I shrieked and wailed when I found out that Prince Carmen Jones, Jr., my lovely friend – who I knew, who visited me and my sister and brought along his lovely baby daughter not two months before – I shrieked and wailed and pounded the wall and lost my breath and fell to the ground when I found out he’d been killed. I knew exactly who had been ripped out of the world.
And, without dignity, my sweet sister and I sat beside one another, sobbing and shaking at his memorial service in Rankin Chapel. We were an embarrassment in that building where everyone else was stoic. But we couldn’t help it; nothing like that was anything we ever really knew, expected. I’ve never felt less American than in that moment. I knew that everyone else in that room knew something, felt something that that an Anglo-Caribbean Canadian Black woman like me could never know. Generations of knowing. Generations of knowing. Generations of knowing.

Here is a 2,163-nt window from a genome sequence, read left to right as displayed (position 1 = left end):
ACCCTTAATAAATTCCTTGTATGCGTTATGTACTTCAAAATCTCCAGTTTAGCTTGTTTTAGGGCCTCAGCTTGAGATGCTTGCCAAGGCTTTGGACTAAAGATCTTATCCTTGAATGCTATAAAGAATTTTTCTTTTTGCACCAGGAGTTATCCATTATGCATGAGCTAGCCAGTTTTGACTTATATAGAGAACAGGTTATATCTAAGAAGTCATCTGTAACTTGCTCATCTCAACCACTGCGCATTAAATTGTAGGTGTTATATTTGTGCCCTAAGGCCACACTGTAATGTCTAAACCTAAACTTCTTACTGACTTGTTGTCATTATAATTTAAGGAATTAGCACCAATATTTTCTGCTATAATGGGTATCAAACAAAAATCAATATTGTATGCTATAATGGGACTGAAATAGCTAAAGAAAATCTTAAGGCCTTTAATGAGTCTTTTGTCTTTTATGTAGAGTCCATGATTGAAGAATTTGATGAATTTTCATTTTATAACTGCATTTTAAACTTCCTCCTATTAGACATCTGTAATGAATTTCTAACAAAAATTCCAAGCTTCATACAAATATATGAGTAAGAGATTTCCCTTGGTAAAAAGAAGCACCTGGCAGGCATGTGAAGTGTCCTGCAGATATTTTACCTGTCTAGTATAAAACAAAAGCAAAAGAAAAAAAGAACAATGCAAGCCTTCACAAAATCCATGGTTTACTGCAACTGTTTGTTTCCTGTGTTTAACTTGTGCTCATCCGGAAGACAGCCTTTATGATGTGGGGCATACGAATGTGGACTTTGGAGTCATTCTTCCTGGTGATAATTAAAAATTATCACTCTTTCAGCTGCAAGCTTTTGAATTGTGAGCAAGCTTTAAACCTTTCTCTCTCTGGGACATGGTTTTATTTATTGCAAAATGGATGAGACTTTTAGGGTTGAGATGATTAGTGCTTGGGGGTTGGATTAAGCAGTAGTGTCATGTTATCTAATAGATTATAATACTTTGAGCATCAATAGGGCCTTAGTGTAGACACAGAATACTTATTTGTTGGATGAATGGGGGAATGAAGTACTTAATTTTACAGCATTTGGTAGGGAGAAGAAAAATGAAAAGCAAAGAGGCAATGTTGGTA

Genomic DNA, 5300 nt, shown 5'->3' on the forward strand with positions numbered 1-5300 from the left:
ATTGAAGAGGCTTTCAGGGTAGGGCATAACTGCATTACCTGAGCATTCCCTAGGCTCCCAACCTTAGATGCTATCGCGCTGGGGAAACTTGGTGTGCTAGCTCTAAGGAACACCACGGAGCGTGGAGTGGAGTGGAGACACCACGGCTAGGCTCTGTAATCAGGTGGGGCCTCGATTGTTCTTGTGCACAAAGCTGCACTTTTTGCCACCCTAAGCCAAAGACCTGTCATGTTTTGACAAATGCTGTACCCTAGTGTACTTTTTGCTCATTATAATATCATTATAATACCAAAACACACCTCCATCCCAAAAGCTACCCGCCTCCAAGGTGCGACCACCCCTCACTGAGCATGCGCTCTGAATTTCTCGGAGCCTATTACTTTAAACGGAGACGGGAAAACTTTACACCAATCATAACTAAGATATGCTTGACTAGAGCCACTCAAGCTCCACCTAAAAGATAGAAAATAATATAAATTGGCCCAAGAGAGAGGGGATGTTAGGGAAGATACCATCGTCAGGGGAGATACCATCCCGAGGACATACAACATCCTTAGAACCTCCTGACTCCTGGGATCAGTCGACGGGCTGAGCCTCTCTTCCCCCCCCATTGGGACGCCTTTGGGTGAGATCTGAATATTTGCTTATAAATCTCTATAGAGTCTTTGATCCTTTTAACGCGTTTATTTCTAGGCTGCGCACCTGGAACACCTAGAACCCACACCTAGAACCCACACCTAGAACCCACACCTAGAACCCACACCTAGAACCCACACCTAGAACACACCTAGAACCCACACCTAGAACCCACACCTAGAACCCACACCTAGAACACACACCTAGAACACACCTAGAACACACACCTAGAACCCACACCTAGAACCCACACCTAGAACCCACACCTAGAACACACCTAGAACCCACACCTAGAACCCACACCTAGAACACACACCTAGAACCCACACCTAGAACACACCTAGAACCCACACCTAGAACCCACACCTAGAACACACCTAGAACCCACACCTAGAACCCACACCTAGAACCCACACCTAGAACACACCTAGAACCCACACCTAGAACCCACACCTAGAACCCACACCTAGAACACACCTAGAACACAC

I remember every word of what was said in the Chapel that day. In particular, I remember Prince’s best friend’s description of Prince’s bullet-ridden body in the hospital.
And now I know, too.